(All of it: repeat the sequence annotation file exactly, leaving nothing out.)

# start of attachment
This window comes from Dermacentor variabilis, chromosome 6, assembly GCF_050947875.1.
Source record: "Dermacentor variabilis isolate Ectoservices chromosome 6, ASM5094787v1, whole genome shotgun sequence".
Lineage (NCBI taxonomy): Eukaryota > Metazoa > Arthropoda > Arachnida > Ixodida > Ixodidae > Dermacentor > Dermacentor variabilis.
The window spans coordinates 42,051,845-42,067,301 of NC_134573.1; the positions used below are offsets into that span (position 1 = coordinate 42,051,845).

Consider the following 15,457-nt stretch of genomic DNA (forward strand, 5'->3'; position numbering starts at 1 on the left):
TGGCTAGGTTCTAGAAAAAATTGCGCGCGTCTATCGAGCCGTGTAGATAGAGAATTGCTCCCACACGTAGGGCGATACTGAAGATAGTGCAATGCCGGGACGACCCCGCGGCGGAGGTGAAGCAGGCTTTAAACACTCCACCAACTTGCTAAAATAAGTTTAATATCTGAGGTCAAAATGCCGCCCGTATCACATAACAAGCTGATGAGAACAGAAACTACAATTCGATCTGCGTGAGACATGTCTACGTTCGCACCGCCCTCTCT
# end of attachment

This window comes from Dermacentor variabilis, chromosome 6, assembly GCF_050947875.1.
Source record: "Dermacentor variabilis isolate Ectoservices chromosome 6, ASM5094787v1, whole genome shotgun sequence".
Lineage (NCBI taxonomy): Eukaryota > Metazoa > Arthropoda > Arachnida > Ixodida > Ixodidae > Dermacentor > Dermacentor variabilis.
The window spans coordinates 42,051,845-42,067,301 of NC_134573.1; the positions used below are offsets into that span (position 1 = coordinate 42,051,845).

Consider the following 15,457-nt stretch of genomic DNA (forward strand, 5'->3'; position numbering starts at 1 on the left):
TGGCTAGGTTCTAGAAAAAATTGCGCGCGTCTATCGAGCCGTGTAGATAGAGAATTGCTCCCACACGTAGGGCGATACTGAAGATAGTGCAATGCCGGGACGACCCCGCGGCGGAGGTGAAGCAGGCTTTAAACACTCCACCAACTTGCTAAAATAAGTTTAATATCTGAGGTCAAAATGCCGCCCGTATCACATAACAAGCTGATGAGAACAGAAACTACAATTCGATCTGCGTGAGACATGTCTACGTTCGCACCGCCCTCTCT